Pair with:

pellet grill brisket

Franklin BBQ style Brisket

Depth of character and plenty of tannins melt the fat in the meat. This is a meal fit for a king!

braised beef short ribs wine

Braised Short Ribs

One of the most ideal food and wine pairings in the universe! Tender, succulent braised beef with an earthy Italian wine.

A decade-old Bordeaux blend, lush and layered and right smack in the middle of its prime drinking window, for $35? Yes, we’ve offered the likes of this before, but usually from Bordeaux—and if this wine were from Bordeaux you might already be at ‘checkout’ rather than reading any further. These are the kind of wines I love finding at SommSelect.

Instead, “Vignaricco” is from Friuli-Venezia Giulia, in northeastern-most Italy, an area that has been home to the classic red Bordeaux varieties since the 19th century, if not before. The D’Attimis-Maniago clan has winemaking roots in the village of Buttrio going back much further still, so it’s no surprise that this wine is as polished, structurally sound, and poised for further aging as one from a great château in Bordeaux. Buttrio, in the heart of the Friuli Colli Orientali DOC zone, is arguably the red wine capital of the region (it’s home to the cult-favorite Miani, among many others), and while Conte d’Attimis-Maniago is known for championing the region’s indigenous varieties—including Schioppettino, which finds its way into “Vignaricco” alongside Cabernet Sauvignon and Merlot—the Bordeaux grapes remain a key component of the Friulian red wine landscape. I always tie myself in knots explaining them, so let’s try a simpler tack this time: This is an incredible value for a mature red that outclasses countless Bordeaux—an easy choice, in my book!

The addition of the local Schioppettino grape lends some Rhône-like cracked pepper and violet notes to the equation, which only adds to the irresistible appeal of “Vignaricco.” It’s part of an extensive lineup of reds produced at Conte d’Attimis-Maniago, which, with 110 hectares of vineyards, is is a rather large estate by Friulian standards. The family, currently headed by Count Alberto d’Attimis-Maniago, traces its lineage in Buttrio back to 1585, when vineyard land was included in a dowry for a marriage. One of the distinguishing characteristics of the modern-day operation has been a focus on the indigenous red grapes of Friuli-Venezia Giulia: they make ‘varietal’ reds from Schioppettino, Pignolo, Refosco, and Tazzelenghe, along with Cabernet, Merlot, and Pinot Noir.
Vignaricco is hardly unusual in its melding of indigenous and “international” varieties—it’s been done throughout Italy for generations, helping to draw consumer attention to the lesser-known grapes. But in many ways, Cabernet Sauvignon and Merlot (which in Friuli gets pronounced with a hard ‘t’ at the end, i.e. mer-LOTE) could be considered indigenous as well: these varieties have been grown in northeast Italy, and Friuli especially, for a long time—many experts think they arrived in northeastern Italy when Napoleon launched a campaign there at the end of the 1700s, but it could well have been before that. Before the relatively recent rise in popularity of Friuli’s “indigenous” varieties—many of which, like Pignolo, had neared extinction—these were the signature red grapes of the region (as was Sauvignon Blanc on the white side).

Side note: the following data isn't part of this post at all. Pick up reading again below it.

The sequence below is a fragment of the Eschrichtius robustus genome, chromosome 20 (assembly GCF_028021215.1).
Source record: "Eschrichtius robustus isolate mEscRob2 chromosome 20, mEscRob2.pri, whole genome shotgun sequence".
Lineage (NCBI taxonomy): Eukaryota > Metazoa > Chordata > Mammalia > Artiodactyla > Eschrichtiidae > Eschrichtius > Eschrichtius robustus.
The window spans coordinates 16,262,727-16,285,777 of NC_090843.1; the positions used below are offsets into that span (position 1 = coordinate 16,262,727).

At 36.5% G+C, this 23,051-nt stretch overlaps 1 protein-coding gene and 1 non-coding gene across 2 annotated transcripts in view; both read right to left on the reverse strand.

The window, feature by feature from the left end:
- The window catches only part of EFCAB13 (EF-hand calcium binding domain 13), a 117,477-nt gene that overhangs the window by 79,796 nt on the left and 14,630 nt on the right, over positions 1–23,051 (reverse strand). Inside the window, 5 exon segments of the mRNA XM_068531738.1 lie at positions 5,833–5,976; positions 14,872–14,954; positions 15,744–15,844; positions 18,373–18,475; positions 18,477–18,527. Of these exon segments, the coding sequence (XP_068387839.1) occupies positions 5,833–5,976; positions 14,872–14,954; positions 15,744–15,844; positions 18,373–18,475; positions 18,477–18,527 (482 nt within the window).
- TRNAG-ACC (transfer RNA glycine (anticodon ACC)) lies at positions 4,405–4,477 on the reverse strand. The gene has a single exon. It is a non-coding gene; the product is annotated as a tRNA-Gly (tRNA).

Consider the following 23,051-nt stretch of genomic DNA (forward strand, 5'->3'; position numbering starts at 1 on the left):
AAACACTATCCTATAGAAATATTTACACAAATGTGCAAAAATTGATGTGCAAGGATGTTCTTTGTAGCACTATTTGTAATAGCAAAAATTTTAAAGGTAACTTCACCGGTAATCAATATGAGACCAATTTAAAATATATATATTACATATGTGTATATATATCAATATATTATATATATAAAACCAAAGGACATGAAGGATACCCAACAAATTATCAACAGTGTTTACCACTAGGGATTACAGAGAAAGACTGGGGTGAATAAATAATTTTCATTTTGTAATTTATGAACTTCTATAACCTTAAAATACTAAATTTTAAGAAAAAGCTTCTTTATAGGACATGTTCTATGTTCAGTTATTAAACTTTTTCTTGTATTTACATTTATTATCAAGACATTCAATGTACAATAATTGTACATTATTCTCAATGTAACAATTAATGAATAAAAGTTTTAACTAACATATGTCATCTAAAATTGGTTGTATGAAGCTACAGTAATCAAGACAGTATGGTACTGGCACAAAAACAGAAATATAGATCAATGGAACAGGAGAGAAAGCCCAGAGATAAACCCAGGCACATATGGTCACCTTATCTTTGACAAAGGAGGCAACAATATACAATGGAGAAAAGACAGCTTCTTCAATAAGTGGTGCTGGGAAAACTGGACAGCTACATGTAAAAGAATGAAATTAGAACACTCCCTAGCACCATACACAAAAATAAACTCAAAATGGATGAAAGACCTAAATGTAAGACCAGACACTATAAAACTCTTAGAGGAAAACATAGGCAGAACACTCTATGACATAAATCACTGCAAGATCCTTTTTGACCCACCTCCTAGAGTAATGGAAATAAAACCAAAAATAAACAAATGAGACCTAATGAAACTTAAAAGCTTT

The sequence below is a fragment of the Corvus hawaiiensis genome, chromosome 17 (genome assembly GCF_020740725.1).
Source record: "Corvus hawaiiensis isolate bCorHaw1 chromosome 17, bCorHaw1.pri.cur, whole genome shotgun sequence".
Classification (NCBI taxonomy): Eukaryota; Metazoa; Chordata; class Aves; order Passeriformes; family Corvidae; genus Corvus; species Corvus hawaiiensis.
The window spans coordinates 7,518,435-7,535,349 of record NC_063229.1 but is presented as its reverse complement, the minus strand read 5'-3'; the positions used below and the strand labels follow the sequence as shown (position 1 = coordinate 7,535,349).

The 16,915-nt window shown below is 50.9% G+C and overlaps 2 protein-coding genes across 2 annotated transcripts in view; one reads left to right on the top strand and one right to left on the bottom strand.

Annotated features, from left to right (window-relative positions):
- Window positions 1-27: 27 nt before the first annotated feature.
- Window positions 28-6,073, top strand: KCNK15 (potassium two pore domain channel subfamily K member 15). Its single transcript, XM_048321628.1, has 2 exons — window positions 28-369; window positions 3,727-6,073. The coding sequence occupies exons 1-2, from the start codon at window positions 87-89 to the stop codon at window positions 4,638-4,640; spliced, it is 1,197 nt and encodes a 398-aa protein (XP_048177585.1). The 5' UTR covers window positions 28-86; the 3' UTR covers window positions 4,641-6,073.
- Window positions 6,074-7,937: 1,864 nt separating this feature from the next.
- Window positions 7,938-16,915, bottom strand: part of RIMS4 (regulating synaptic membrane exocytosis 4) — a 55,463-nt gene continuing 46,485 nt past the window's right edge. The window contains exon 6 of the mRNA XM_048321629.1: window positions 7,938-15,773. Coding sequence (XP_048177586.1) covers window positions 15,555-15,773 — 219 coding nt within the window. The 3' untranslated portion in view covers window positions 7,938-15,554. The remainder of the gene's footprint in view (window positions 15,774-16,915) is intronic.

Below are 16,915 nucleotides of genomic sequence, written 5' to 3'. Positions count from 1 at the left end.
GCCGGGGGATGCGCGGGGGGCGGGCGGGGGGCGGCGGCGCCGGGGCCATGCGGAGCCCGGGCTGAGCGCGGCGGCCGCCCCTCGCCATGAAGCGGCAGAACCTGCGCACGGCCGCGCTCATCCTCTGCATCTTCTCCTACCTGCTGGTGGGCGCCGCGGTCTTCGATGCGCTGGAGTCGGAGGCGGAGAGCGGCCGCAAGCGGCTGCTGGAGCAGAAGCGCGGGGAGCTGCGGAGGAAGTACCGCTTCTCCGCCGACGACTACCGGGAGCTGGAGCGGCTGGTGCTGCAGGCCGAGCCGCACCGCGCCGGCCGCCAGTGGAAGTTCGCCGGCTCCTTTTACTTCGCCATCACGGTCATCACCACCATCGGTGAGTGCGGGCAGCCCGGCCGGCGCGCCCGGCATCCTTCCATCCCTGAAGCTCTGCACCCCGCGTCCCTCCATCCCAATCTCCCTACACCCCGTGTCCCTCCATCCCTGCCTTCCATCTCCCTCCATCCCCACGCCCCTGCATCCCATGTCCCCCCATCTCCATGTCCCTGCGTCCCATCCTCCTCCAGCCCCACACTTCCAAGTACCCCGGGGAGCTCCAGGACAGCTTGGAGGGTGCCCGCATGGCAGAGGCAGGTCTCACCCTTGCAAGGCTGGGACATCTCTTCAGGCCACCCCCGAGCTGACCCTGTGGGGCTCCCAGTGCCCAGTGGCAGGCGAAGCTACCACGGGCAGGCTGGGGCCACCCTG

In Buttrio, the soils are a calcareous (i.e. limestone-rich) marl-and-sandstone mix known locally as ponka. The 2010 Vignaricco was aged in a combination of larger casks and smaller barriques, then spent a considerable amount of time aging in bottle before its initial release; the bottles we received were a “library” selection sent straight from the winery, which accounts for their pristine condition—the color, concentration, and freshness of this 2010 suggest something younger, which is a sign of good storage. In the glass, it’s a deep garnet red moving to magenta/pink at the rim, with only the slightest hint of “bricking.” It shows a lot of mature Right Bank Bordeaux character initially in the aromas, with scents of black plum, black raspberry, fennel, cedar, tobacco, pencil shavings, dark chocolate, and coffee grounds. Then, as I said above, there’s some of the violet, black pepper, and “purple” fruit character of Northern Rhône Syrah. It is medium-plus in body and, having had time to knit together, showing off a lush, voluptuous texture. It’s delicious, layered, and long, ready to enjoy now and for a good five years to come at least. Decant it (watching for sediment) about 15 minutes before serving at 60-65 degrees in Bordeaux stems. It will pair with a wide variety of grilled and roasted meats, and if you’re looking for authentic inspiration, check out the new cookbook, Friuli Food & Wine, from my pals Lachlan Mackinnon-Patterson and Bobby Stuckey of Frasca Food & Wine in Boulder, CO (written with Meredith Erickson). This is a region you need to know more about!

“The northeastern Italian region of Friuli-Venezia Giulia has a long and distinguished history with the “Bordeaux” varieties. This noble red, still singing at a decade old, adds a dollop of the indigenous Schioppettino variety for a spicy twist.”